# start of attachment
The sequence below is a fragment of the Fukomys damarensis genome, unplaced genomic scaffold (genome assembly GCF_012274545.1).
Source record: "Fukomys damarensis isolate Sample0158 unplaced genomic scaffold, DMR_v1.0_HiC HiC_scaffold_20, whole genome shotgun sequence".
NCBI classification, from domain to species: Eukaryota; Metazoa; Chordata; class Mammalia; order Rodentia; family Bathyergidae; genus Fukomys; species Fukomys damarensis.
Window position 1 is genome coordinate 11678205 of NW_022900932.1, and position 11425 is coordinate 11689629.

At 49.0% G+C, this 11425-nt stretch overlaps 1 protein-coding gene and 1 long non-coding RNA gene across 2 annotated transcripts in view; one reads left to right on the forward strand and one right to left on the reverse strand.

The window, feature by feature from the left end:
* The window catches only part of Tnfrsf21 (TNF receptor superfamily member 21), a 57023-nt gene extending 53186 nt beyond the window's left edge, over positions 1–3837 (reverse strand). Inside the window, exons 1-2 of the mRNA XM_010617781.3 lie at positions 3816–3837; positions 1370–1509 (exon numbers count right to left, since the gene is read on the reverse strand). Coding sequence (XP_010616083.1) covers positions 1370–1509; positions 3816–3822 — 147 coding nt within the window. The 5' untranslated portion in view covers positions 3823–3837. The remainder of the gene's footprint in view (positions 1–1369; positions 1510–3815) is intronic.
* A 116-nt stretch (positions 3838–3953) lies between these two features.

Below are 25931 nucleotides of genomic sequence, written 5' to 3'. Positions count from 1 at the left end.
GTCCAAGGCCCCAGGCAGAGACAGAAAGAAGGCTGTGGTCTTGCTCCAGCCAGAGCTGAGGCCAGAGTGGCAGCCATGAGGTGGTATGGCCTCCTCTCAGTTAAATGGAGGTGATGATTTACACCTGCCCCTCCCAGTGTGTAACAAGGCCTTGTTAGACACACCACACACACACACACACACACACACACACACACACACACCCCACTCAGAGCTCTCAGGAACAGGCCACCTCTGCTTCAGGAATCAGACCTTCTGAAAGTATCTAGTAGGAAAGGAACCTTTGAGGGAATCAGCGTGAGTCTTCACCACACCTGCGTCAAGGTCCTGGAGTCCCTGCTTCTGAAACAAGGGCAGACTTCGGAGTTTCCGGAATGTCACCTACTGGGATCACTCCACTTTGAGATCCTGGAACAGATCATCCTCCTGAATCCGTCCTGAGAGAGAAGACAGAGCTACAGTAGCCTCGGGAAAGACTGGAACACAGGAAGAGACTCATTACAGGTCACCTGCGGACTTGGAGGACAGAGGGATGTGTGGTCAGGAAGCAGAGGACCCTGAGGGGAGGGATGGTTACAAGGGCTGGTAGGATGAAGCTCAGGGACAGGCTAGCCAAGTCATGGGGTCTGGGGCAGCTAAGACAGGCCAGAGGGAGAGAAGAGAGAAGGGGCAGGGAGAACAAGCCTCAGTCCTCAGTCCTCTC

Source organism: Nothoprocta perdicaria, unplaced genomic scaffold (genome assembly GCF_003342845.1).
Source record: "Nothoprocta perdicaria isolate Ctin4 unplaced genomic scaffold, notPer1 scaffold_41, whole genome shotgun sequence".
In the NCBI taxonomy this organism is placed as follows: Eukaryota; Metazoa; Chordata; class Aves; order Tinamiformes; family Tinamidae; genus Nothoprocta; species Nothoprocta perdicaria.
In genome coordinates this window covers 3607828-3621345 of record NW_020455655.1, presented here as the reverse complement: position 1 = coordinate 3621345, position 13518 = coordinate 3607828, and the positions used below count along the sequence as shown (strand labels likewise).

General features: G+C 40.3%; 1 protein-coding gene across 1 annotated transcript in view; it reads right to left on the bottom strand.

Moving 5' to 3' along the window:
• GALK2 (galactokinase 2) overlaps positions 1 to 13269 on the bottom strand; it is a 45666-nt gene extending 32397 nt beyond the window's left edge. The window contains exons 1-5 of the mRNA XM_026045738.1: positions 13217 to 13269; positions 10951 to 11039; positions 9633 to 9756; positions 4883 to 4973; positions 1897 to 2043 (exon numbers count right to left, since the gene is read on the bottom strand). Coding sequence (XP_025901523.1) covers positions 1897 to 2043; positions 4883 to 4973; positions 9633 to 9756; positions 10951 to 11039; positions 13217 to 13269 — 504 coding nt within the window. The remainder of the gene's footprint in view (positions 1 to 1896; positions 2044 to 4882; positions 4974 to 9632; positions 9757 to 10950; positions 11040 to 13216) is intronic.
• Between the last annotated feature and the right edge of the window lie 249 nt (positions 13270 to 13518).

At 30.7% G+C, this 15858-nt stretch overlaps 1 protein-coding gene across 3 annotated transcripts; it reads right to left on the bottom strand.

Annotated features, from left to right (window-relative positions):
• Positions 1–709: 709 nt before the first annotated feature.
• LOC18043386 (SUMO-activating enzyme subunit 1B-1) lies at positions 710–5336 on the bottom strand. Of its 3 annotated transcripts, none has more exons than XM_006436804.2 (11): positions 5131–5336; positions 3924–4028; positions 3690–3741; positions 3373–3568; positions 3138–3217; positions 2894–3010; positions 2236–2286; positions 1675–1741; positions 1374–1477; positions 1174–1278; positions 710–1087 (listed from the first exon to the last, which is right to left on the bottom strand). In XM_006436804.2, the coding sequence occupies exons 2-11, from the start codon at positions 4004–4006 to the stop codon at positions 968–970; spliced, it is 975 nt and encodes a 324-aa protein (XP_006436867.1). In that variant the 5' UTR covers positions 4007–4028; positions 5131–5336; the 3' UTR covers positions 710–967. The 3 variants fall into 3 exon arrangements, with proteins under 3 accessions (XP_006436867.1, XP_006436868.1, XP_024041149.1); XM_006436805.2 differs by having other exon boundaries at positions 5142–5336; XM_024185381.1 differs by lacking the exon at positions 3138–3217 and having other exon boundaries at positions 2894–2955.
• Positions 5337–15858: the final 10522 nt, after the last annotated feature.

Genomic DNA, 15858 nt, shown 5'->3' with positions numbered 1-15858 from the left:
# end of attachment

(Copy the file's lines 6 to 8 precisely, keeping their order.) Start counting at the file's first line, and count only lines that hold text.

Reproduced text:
The window, feature by feature from the left end:
* The window catches only part of Tnfrsf21 (TNF receptor superfamily member 21), a 57023-nt gene extending 53186 nt beyond the window's left edge, over positions 1–3837 (reverse strand). Inside the window, exons 1-2 of the mRNA XM_010617781.3 lie at positions 3816–3837; positions 1370–1509 (exon numbers count right to left, since the gene is read on the reverse strand). Coding sequence (XP_010616083.1) covers positions 1370–1509; positions 3816–3822 — 147 coding nt within the window. The 5' untranslated portion in view covers positions 3823–3837. The remainder of the gene's footprint in view (positions 1–1369; positions 1510–3815) is intronic.
* A 116-nt stretch (positions 3838–3953) lies between these two features.